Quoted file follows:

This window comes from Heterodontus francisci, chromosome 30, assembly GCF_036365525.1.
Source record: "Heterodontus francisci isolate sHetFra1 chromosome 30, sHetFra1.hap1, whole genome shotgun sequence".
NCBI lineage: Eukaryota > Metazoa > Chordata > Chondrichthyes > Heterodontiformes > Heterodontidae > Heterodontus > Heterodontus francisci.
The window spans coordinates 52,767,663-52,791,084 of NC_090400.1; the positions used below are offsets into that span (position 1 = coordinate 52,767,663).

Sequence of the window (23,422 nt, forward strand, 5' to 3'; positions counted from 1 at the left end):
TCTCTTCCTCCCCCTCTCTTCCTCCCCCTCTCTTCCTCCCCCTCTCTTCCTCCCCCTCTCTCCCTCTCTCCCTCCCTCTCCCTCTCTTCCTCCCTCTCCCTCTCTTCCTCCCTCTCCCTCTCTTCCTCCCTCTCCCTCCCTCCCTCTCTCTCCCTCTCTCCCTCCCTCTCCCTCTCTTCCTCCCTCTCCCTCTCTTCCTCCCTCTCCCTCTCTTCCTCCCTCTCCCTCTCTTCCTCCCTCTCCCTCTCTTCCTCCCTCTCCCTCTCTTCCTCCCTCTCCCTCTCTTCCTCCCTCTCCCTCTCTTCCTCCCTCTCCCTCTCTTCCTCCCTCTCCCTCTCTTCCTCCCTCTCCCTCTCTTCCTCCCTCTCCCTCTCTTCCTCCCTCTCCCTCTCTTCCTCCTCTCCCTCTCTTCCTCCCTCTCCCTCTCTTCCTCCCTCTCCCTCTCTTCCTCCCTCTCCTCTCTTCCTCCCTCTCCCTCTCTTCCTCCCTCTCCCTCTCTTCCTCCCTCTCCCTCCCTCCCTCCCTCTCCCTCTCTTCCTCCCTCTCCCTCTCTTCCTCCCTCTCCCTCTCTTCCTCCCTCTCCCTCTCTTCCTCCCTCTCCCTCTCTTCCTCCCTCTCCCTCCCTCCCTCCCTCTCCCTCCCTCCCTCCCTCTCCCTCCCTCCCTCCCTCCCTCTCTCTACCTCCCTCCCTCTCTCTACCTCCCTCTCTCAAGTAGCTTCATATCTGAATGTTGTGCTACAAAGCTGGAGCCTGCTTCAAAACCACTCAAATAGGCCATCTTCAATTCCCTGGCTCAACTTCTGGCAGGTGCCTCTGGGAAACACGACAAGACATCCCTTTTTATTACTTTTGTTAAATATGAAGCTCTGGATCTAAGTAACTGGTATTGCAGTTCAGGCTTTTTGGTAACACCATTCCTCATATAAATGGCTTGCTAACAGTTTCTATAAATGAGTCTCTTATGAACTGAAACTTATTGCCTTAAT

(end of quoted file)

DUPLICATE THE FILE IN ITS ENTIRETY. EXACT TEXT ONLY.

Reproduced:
This window comes from Heterodontus francisci, chromosome 30, assembly GCF_036365525.1.
Source record: "Heterodontus francisci isolate sHetFra1 chromosome 30, sHetFra1.hap1, whole genome shotgun sequence".
NCBI lineage: Eukaryota > Metazoa > Chordata > Chondrichthyes > Heterodontiformes > Heterodontidae > Heterodontus > Heterodontus francisci.
The window spans coordinates 52,767,663-52,791,084 of NC_090400.1; the positions used below are offsets into that span (position 1 = coordinate 52,767,663).

Sequence of the window (23,422 nt, forward strand, 5' to 3'; positions counted from 1 at the left end):
TCTCTTCCTCCCCCTCTCTTCCTCCCCCTCTCTTCCTCCCCCTCTCTTCCTCCCCCTCTCTCCCTCTCTCCCTCCCTCTCCCTCTCTTCCTCCCTCTCCCTCTCTTCCTCCCTCTCCCTCTCTTCCTCCCTCTCCCTCCCTCCCTCTCTCTCCCTCTCTCCCTCCCTCTCCCTCTCTTCCTCCCTCTCCCTCTCTTCCTCCCTCTCCCTCTCTTCCTCCCTCTCCCTCTCTTCCTCCCTCTCCCTCTCTTCCTCCCTCTCCCTCTCTTCCTCCCTCTCCCTCTCTTCCTCCCTCTCCCTCTCTTCCTCCCTCTCCCTCTCTTCCTCCCTCTCCCTCTCTTCCTCCCTCTCCCTCTCTTCCTCCCTCTCCCTCTCTTCCTCCCTCTCCCTCTCTTCCTCCTCTCCCTCTCTTCCTCCCTCTCCCTCTCTTCCTCCCTCTCCCTCTCTTCCTCCCTCTCCTCTCTTCCTCCCTCTCCCTCTCTTCCTCCCTCTCCCTCTCTTCCTCCCTCTCCCTCCCTCCCTCCCTCTCCCTCTCTTCCTCCCTCTCCCTCTCTTCCTCCCTCTCCCTCTCTTCCTCCCTCTCCCTCTCTTCCTCCCTCTCCCTCTCTTCCTCCCTCTCCCTCCCTCCCTCCCTCTCCCTCCCTCCCTCCCTCTCCCTCCCTCCCTCCCTCCCTCTCTCTACCTCCCTCCCTCTCTCTACCTCCCTCTCTCAAGTAGCTTCATATCTGAATGTTGTGCTACAAAGCTGGAGCCTGCTTCAAAACCACTCAAATAGGCCATCTTCAATTCCCTGGCTCAACTTCTGGCAGGTGCCTCTGGGAAACACGACAAGACATCCCTTTTTATTACTTTTGTTAAATATGAAGCTCTGGATCTAAGTAACTGGTATTGCAGTTCAGGCTTTTTGGTAACACCATTCCTCATATAAATGGCTTGCTAACAGTTTCTATAAATGAGTCTCTTATGAACTGAAACTTATTGCCTTAAT